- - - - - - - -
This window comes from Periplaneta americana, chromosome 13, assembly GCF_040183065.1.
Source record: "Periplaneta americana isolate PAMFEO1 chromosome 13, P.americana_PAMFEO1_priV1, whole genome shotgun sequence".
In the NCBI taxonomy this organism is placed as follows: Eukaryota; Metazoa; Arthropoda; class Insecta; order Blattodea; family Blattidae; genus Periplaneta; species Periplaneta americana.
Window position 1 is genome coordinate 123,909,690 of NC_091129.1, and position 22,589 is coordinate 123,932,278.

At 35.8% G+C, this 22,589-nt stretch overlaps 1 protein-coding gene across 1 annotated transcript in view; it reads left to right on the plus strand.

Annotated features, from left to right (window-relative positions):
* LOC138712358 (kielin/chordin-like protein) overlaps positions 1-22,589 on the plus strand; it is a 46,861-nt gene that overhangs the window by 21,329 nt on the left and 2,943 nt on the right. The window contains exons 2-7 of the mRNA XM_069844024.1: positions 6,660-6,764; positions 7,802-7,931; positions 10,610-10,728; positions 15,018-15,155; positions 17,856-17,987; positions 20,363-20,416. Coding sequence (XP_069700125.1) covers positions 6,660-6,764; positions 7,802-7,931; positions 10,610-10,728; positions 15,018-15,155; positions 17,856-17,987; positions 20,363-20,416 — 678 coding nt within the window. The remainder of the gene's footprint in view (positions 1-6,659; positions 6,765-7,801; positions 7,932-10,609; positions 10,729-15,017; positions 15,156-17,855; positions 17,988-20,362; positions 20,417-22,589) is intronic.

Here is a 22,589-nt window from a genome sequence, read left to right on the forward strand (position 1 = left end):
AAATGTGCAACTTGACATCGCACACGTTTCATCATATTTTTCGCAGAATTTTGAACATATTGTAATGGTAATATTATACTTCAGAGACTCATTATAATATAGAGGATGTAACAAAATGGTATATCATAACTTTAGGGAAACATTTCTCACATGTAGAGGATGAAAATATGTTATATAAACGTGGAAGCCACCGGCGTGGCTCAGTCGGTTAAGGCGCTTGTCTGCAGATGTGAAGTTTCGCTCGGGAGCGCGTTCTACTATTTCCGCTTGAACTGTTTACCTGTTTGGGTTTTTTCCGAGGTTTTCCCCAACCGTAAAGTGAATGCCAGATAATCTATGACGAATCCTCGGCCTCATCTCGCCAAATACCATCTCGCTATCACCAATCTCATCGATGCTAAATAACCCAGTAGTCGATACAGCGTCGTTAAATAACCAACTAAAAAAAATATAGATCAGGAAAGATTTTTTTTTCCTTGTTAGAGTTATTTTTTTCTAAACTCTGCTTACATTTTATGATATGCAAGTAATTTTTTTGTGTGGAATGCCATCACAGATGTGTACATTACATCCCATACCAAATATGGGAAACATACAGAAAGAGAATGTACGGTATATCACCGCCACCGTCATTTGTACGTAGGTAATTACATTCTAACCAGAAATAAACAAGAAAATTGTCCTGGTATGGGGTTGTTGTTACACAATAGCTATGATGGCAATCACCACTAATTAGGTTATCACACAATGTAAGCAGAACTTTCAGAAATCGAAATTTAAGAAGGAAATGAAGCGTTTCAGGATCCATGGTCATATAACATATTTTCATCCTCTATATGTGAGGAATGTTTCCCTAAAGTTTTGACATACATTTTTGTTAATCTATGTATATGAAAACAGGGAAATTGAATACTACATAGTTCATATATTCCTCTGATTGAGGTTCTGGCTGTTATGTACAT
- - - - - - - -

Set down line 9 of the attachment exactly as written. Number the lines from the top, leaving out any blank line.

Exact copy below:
AAATGTGCAACTTGACATCGCACACGTTTCATCATATTTTTCGCAGAATTTTGAACATATTGTAATGGTAATATTATACTTCAGAGACTCATTATAATATAGAGGATGTAACAAAATGGTATATCATAACTTTAGGGAAACATTTCTCACATGTAGAGGATGAAAATATGTTATATAAACGTGGAAGCCACCGGCGTGGCTCAGTCGGTTAAGGCGCTTGTCTGCAGATGTGAAGTTTCGCTCGGGAGCGCGTTCTACTATTTCCGCTTGAACTGTTTACCTGTTTGGGTTTTTTCCGAGGTTTTCCCCAACCGTAAAGTGAATGCCAGATAATCTATGACGAATCCTCGGCCTCATCTCGCCAAATACCATCTCGCTATCACCAATCTCATCGATGCTAAATAACCCAGTAGTCGATACAGCGTCGTTAAATAACCAACTAAAAAAAATATAGATCAGGAAAGATTTTTTTTTCCTTGTTAGAGTTATTTTTTTCTAAACTCTGCTTACATTTTATGATATGCAAGTAATTTTTTTGTGTGGAATGCCATCACAGATGTGTACATTACATCCCATACCAAATATGGGAAACATACAGAAAGAGAATGTACGGTATATCACCGCCACCGTCATTTGTACGTAGGTAATTACATTCTAACCAGAAATAAACAAGAAAATTGTCCTGGTATGGGGTTGTTGTTACACAATAGCTATGATGGCAATCACCACTAATTAGGTTATCACACAATGTAAGCAGAACTTTCAGAAATCGAAATTTAAGAAGGAAATGAAGCGTTTCAGGATCCATGGTCATATAACATATTTTCATCCTCTATATGTGAGGAATGTTTCCCTAAAGTTTTGACATACATTTTTGTTAATCTATGTATATGAAAACAGGGAAATTGAATACTACATAGTTCATATATTCCTCTGATTGAGGTTCTGGCTGTTATGTACAT